Sunday Morning Papers: The End of the Iraq War
Today's papers and talk shows are filled with two things: First, the liberation of Libya, and second, the end of the Iraq War. While conservative media sources are discussing the end of the Iraq War in terms of domestic political calculations, I tend to believe that the end of the Iraq War is completely related to the Arab Spring, of which the Libyan Civil War was a major event.
American foreign policy has always been paternalistic in nature, and if we can't trust your government to do what is in America's best interest, then we shall smack you down - take that, Grenada! Even going back to the Monroe Doctrine, we decided that European Colonies near our shores was not good because it brought European warships nearby, so we decided to back everyone and anyone who would declare independence. It's kind of our thing to do this. So, with the Iraqi occupation, there was always a sense that Iraq may be unduly influenced by Iran, that they'd become some type of Afghan-style theocracy, or just basically descending into a world where foreign dictators influenced internal affairs instead of us.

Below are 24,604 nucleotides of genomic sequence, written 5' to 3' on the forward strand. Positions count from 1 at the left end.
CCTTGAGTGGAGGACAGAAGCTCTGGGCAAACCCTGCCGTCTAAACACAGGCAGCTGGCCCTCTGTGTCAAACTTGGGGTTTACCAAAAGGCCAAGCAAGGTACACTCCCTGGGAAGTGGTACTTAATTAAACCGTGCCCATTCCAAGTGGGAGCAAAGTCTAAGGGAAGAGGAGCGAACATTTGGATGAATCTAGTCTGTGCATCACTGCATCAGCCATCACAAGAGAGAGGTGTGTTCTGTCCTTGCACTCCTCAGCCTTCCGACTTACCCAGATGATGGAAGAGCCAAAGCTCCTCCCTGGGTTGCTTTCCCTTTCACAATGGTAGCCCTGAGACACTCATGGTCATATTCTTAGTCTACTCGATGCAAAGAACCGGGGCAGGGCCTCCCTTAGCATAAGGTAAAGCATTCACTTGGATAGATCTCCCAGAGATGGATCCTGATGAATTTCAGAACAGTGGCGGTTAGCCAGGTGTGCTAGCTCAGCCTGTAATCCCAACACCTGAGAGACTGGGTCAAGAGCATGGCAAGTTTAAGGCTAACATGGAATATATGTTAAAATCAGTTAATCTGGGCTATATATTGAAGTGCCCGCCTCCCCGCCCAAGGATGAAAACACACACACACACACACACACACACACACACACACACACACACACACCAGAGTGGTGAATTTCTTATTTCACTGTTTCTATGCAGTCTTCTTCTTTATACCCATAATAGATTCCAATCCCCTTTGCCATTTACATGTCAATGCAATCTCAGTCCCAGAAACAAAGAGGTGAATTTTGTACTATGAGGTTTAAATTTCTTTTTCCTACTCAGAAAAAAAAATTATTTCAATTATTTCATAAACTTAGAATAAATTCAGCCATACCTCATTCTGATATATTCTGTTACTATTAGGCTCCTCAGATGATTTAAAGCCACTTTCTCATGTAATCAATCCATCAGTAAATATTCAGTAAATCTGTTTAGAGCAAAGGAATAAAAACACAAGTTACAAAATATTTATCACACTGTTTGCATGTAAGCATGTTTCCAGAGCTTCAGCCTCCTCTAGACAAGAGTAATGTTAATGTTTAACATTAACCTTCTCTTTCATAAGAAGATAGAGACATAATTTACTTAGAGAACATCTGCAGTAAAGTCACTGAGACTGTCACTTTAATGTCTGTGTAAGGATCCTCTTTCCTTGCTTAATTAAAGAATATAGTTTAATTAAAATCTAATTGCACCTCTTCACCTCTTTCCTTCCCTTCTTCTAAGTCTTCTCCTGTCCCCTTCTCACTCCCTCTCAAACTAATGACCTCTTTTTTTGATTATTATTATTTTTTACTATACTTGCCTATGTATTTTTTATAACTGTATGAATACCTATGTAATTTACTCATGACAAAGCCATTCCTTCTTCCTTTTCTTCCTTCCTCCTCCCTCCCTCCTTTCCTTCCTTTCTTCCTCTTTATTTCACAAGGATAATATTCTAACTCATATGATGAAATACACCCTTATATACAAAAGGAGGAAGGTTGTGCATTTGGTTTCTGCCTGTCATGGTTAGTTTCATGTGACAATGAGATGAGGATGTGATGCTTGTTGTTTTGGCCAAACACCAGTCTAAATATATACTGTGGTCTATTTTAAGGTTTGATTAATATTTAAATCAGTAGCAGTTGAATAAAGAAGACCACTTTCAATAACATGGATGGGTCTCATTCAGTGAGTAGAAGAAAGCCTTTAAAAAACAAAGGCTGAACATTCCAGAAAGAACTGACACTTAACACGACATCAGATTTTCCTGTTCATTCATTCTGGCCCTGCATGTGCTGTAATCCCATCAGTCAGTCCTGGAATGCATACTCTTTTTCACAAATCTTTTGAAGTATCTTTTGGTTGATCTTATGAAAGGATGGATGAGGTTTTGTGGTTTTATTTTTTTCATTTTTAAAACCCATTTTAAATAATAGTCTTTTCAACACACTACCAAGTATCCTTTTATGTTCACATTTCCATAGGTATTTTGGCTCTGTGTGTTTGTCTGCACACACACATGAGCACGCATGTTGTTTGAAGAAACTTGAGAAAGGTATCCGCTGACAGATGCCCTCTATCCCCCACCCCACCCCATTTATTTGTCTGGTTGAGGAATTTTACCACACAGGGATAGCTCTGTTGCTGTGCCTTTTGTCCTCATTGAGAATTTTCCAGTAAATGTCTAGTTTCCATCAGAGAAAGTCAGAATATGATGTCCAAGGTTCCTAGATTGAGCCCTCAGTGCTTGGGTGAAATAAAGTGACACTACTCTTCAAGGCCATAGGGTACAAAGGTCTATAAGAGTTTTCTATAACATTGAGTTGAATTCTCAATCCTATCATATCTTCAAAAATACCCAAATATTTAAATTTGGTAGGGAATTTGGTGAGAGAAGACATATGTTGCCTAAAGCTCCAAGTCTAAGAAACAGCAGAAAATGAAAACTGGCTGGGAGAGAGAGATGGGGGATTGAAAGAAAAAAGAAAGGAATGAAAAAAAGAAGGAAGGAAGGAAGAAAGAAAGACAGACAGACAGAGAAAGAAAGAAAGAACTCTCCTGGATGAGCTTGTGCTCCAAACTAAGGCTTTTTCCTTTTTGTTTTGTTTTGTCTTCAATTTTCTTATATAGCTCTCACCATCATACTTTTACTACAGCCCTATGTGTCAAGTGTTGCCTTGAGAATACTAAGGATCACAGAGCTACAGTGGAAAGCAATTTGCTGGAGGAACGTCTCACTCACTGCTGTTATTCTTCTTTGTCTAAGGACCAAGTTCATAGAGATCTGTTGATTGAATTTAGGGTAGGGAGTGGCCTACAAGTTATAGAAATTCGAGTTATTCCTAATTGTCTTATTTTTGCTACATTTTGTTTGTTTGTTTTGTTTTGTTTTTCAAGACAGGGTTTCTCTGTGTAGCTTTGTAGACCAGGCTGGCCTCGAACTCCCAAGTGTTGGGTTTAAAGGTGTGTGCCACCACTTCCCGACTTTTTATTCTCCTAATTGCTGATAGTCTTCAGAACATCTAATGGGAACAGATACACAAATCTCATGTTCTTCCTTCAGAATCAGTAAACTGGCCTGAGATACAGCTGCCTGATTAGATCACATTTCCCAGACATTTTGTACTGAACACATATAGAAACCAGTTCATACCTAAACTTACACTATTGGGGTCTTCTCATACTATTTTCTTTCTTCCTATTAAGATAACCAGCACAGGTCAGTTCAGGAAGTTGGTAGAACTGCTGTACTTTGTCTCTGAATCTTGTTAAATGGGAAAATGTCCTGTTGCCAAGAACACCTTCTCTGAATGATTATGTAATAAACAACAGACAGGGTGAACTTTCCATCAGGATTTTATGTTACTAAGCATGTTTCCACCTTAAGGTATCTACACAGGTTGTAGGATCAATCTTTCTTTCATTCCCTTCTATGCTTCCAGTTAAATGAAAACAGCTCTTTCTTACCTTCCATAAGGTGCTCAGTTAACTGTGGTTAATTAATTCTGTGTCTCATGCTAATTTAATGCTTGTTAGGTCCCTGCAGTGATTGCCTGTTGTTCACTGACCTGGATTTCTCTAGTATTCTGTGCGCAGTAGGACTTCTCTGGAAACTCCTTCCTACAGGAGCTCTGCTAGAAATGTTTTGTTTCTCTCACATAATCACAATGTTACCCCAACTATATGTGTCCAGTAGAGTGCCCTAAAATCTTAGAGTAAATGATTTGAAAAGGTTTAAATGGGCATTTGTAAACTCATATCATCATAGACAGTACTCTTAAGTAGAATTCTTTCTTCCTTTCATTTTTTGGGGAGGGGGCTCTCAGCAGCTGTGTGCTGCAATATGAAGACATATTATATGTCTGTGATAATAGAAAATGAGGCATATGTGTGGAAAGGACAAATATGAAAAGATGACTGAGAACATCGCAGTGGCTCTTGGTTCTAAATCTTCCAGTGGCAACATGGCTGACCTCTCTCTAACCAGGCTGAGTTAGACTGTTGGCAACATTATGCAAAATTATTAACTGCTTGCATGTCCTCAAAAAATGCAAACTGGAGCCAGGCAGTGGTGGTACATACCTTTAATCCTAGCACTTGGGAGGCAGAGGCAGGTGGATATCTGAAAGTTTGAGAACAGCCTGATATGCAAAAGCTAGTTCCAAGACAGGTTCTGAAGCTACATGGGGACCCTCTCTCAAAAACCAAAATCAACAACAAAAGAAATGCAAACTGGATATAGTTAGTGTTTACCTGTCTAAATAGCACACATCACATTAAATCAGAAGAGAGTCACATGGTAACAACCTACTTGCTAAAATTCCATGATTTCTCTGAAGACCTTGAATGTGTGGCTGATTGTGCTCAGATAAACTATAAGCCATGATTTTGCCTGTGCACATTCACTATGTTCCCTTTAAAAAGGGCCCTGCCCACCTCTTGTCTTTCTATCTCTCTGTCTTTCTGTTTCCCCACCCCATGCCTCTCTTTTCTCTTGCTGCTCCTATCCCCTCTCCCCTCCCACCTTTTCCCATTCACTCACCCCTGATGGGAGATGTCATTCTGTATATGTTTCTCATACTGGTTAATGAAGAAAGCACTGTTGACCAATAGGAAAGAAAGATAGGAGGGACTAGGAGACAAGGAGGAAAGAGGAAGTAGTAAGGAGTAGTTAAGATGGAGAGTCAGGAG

However, after the Arab Spring, this gives the US hope that maybe the Middle East can self-govern. We don't have to prop up bad governments because we're afraid of worse theocratic dictatorships. The people can take care of themselves. We can step back, show a little support for popular movements, and garner more good will than we could by subsidizing oil production in that state. I don't think it is any coincidence that we announced that we will be leaving Iraq in the same week that Libya declared liberation. We're heroes. They're good. Maybe some funds to hold elections and a promise to buy their oil and repair their economy is all that's needed to create a pro-US democracy. It does not have to be an invasion and occupation. If you are looking for the difference between the Obama and Bush administration when it comes to foreign policy, there it is.